• You also have severe, unexplained pain and swelling, especially with other unexplained symptoms
  • You also have a fever but no flu symptoms
  • You’ve lost 10 or more pounds without trying

If your healthcare provider suspects arthritis, they may order tests or refer you to a rheumatologist.

Summary

Joint pain from arthritis can be chronic or acute, depending on the underlying cause. Treatment depends on the cause. Joint pain treatments generally involve anti-inflammatories and arthritis medications, topical treatments, injections, physical therapy, and home care.

A Word From Verywell

Joint pain, especially when chronic, can have a significant impact on your quality of life. It’s not something you have to live with, though. With proper treatment, you can get your symptoms under control and enjoy your life. The first step is seeing your healthcare provider.

Frequently Asked Questions

  • What is the fastest way to reduce joint inflammation?

    The fastest way to reduce inflammation is icing. Put an ice pack or a bag of frozen vegetables on the sore area for 20 minutes several times a day. 

  • Why does arthritis hurt more at night?

    One theory is that it’s due to lower cortisol levels, which regulate inflammation. It’s also possible lying down triggers pain more or that the lack of distraction makes you more aware of the pain.

  • Is apple cider vinegar good for arthritis?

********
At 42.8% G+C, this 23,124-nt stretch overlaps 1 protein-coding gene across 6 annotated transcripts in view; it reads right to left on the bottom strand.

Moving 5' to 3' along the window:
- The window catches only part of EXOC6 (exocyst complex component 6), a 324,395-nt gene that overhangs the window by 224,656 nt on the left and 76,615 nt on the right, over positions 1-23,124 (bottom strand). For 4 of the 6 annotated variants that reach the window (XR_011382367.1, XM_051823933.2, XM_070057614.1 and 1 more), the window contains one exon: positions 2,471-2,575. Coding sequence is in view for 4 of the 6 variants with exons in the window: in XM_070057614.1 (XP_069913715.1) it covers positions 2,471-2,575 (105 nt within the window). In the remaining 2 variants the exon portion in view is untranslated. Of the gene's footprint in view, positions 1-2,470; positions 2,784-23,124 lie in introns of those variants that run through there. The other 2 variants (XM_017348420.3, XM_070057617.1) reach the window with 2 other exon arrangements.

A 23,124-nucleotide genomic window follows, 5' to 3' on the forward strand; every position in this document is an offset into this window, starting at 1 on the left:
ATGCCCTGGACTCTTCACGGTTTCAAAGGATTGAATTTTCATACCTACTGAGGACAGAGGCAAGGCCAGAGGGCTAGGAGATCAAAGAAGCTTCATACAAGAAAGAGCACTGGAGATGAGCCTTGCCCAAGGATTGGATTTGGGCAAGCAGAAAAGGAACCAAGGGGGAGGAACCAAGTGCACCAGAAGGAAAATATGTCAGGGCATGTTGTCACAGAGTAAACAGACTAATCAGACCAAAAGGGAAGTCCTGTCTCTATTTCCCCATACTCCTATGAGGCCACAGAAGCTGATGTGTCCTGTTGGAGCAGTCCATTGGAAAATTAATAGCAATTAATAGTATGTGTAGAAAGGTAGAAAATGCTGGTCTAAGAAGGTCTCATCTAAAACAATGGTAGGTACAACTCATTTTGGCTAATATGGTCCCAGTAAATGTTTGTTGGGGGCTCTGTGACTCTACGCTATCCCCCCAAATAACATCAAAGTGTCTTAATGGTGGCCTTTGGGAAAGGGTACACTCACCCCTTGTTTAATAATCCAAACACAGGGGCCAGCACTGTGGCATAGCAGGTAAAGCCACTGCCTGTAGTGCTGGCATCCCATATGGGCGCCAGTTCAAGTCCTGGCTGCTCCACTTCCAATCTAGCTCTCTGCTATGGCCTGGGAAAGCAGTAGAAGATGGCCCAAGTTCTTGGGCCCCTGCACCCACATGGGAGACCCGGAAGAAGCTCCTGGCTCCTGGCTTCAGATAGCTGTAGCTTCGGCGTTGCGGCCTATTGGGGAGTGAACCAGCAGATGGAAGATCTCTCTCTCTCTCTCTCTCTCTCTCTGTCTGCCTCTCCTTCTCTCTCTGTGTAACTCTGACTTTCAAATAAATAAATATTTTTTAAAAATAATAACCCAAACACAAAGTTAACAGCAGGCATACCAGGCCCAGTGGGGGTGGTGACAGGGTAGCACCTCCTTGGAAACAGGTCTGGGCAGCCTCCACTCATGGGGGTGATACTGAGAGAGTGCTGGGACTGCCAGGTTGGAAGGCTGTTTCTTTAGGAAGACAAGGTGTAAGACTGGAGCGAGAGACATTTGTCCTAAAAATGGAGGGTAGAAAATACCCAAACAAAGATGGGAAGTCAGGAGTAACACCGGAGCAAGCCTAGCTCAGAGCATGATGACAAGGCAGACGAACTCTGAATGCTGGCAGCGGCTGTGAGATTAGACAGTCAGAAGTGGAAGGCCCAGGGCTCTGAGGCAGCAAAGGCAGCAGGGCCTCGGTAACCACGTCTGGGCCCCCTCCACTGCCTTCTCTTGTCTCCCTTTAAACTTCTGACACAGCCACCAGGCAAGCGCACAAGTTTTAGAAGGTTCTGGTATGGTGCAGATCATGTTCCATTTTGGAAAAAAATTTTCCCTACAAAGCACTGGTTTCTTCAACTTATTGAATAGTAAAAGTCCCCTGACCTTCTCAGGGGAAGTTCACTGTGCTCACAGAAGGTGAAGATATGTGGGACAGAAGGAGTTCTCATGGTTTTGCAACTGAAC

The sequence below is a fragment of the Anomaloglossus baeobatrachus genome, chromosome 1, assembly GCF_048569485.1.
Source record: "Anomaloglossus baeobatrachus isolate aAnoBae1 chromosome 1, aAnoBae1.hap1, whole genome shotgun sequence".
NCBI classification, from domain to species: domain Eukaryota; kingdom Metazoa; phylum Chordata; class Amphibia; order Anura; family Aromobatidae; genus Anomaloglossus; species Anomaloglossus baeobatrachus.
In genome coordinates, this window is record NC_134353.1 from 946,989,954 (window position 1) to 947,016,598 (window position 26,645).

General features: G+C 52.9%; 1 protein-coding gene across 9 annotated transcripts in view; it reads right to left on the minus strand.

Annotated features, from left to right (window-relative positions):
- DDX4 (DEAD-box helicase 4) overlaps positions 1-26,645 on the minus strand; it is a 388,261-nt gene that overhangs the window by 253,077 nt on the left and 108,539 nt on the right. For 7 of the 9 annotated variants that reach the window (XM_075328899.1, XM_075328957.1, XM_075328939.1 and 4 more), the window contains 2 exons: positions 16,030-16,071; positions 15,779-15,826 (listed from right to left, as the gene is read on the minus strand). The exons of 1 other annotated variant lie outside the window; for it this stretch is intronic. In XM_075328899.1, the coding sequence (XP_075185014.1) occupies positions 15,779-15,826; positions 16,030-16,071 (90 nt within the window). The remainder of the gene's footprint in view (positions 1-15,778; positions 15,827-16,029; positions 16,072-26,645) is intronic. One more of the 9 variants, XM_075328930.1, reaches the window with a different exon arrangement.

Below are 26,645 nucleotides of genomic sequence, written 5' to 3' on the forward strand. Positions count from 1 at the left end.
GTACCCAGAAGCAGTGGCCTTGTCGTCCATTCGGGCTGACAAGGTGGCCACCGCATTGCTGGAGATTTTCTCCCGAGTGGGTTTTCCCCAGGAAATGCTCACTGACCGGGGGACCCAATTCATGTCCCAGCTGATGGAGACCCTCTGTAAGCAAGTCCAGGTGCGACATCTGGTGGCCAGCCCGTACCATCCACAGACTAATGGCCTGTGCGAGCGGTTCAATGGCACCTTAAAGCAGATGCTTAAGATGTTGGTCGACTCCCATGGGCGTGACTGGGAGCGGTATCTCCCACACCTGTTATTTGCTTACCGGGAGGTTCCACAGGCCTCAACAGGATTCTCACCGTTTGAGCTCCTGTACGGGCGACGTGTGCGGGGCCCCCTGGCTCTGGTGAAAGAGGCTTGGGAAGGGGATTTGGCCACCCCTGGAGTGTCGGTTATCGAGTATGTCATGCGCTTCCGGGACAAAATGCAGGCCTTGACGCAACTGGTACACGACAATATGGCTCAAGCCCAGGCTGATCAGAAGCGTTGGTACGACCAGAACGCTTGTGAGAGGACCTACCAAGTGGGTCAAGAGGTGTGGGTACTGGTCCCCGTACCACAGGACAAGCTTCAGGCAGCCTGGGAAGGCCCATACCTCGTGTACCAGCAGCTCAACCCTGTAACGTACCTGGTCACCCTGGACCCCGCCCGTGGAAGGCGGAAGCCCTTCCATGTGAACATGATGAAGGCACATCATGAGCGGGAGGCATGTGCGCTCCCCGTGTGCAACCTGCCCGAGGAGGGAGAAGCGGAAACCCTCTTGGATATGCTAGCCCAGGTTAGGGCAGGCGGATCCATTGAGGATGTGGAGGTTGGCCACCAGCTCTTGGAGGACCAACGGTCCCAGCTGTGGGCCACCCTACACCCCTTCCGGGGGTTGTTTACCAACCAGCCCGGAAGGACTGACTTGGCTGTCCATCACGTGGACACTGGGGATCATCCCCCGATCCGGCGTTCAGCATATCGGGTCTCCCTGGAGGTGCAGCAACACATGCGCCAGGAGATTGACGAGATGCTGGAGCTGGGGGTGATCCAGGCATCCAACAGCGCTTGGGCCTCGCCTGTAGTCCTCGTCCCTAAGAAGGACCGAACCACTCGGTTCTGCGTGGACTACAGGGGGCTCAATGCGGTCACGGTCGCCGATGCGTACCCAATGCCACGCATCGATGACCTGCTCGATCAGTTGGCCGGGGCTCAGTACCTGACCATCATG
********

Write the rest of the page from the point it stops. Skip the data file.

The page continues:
Some alternative medical professionals tout apple cider vinegar as a remedy for arthritis. It may have anti-inflammatory properties, but there’s no scientific evidence that it’s helpful for arthritis.

7 Sources
Verywell Health uses only high-quality sources, including peer-reviewed studies, to support the facts within our articles. Read our editorial process to learn more about how we fact-check and keep our content accurate, reliable, and trustworthy.
  1. MedlinePlus. Joint pain.

  2. American Academy of Allergy, Asthma, & Immunology. Oral corticosteroid medications.

  3. National Institutes of Health, National Institute on Drug Abuse. What are prescription opioids?

  4. Arthritis Foundation. Topical treatments for arthritis pain.

  5. Arthritis Foundation. Joint injections for arthritis pain.

  6. Arthritis Foundation. Physical therapy for arthritis.

  7. Arthritis Foundation. Your body’s internal clock affects arthritis symptoms.

By Adrienne Dellwo
Adrienne Dellwo is an experienced journalist who was diagnosed with fibromyalgia and has written extensively on the topic.